Hospital systems have a poor track record of creating value from acquisitions and consolidation. They haven't successfully integrated physician practices, nor have they leveraged their scale to reduce their costs and manage their overhead allocation. This is largely because nobody has held them accountable. As long as there continues to be a lack of transparency about not only what they charge but how they calculate these figures, they will continue to create fantastic numbers for inclusion in the chargemaster and use their dominant market position to defend their reimbursement levels.

The brouhaha over California's premium rates (see Will Wilkinson's terrific coverage for a good summary) is largely dying down, especially as the NSA is now commanding the attention of many journalists. Largely, the debate over California's proposed premiums for 2014 centered around three issues:

1) Are premiums they increasing?
2) Are benefits more comprehensive?
3) Will people pay less?

Thanks to Avik Roy's fantastic coverage and analysis, we know the answers to all three questions. Rates will increase for most young people (the large plurality of the uninsured), even when taking into account subsidies, and even for benefits comparable to Obamacare's minimum requirements.

So, at least in California, there will certainly be rate shock for young people, which may hamper the ability of Obamacare to offer affordable rates to the rest of the incoming uninsured.

But amidst the debate over how much who will pay, one piece of the question was ignored - what is the fundamental goal of expanding coverage? Austin Frakt highlights four options - for my purposes, I would argue that maximizing coverage while minimizing premium increases is the primary goal. And certainly, few would argue that maximizing coverage of young, healthy people in particular, isn't important in minimizing premiums. Therefore, it seems safe to say that in order to maximize coverage while minimizing premium increases, you need to ensure that a large number of young and healthy people sign up for coverage, to balance the risk pool.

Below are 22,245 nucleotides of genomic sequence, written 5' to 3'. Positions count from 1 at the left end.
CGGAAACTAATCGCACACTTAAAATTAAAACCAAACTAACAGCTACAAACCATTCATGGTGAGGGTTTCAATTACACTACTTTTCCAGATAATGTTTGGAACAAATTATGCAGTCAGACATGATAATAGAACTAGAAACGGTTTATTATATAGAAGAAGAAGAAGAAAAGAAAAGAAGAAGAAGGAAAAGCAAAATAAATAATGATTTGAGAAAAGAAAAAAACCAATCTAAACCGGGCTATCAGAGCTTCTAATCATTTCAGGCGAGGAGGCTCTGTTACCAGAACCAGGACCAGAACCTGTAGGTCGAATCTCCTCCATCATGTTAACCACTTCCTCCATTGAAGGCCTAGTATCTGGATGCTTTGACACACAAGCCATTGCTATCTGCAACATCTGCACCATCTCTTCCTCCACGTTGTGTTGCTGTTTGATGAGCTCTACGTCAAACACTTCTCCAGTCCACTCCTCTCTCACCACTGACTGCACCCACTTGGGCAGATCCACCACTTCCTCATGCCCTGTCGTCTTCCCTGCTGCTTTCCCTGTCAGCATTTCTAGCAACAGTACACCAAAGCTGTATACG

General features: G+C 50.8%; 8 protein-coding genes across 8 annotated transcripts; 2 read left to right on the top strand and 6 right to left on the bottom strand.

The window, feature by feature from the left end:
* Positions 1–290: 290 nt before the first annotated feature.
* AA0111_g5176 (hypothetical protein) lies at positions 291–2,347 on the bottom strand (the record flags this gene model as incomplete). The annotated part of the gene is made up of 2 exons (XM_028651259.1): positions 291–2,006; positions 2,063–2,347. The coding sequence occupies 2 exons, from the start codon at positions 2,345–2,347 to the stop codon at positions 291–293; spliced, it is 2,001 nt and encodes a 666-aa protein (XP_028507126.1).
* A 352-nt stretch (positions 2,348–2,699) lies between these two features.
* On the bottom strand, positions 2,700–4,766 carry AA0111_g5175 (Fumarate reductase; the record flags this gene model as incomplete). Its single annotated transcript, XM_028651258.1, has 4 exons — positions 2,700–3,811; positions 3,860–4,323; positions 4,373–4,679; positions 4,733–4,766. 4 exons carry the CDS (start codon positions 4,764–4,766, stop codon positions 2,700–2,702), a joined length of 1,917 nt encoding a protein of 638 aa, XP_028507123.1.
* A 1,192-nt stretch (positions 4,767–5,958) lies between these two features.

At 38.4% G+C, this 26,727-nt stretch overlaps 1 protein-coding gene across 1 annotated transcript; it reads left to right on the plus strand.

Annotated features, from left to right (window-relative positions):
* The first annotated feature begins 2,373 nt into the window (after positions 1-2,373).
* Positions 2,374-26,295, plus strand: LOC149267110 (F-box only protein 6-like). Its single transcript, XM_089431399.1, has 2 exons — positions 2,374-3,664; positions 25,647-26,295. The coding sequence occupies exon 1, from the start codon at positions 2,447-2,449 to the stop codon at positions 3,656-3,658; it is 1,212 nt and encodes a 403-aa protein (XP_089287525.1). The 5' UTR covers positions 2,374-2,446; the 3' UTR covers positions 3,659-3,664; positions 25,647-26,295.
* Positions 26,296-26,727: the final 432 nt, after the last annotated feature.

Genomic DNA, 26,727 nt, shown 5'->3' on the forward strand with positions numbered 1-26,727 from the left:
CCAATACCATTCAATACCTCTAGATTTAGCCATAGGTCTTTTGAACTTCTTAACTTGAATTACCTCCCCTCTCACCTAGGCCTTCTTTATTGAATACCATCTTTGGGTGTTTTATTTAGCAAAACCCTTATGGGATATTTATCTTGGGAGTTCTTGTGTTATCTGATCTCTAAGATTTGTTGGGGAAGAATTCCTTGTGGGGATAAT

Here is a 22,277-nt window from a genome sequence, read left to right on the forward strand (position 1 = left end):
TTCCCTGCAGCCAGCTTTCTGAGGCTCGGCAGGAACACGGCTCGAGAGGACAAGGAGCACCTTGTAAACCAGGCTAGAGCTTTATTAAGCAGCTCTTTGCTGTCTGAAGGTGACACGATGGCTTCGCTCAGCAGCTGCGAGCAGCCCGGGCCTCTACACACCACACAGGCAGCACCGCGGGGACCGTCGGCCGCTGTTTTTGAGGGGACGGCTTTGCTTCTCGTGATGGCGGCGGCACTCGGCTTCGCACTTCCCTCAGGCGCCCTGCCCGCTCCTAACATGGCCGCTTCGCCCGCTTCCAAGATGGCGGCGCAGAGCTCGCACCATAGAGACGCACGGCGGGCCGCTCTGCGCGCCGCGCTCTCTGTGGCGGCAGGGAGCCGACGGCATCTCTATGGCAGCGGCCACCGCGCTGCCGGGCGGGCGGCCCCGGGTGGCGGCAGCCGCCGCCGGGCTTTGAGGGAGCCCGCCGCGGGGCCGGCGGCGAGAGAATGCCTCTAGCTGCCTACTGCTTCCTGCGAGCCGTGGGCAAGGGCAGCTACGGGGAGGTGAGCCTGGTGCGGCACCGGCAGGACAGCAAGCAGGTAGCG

Indeed, even more specifically, one could argue that the goal of Obamacare is to expand coverage to those who are unable to get it - that is, those with pre-existing conditions who may be denied coverage or may be charged exorbitant rates. This is why the law includes a pre-existing condition exclusion (rating on health status is no longer allowed) and limits age-rating. The goal is to redistribute from the healthy to the unhealthy - which is why the individual mandate and the premium subsidies are necessary as sticks and carrots, respectively.

It seems odd, then, that we rarely question whether pre-existing conditions are a massive problem in this country. According to HHS, somewhere between 50 and 129 million people under 65 have pre-existing conditions that could preclude them from purchasing individual insurance policies. This number is almost certainly inflated, but even taking it at face value reveals that most of these people likely have employer-sponsored coverage or Medicaid - 160 million Americans receive coverage through their employers; around 56 million receive coverage through Medicaid.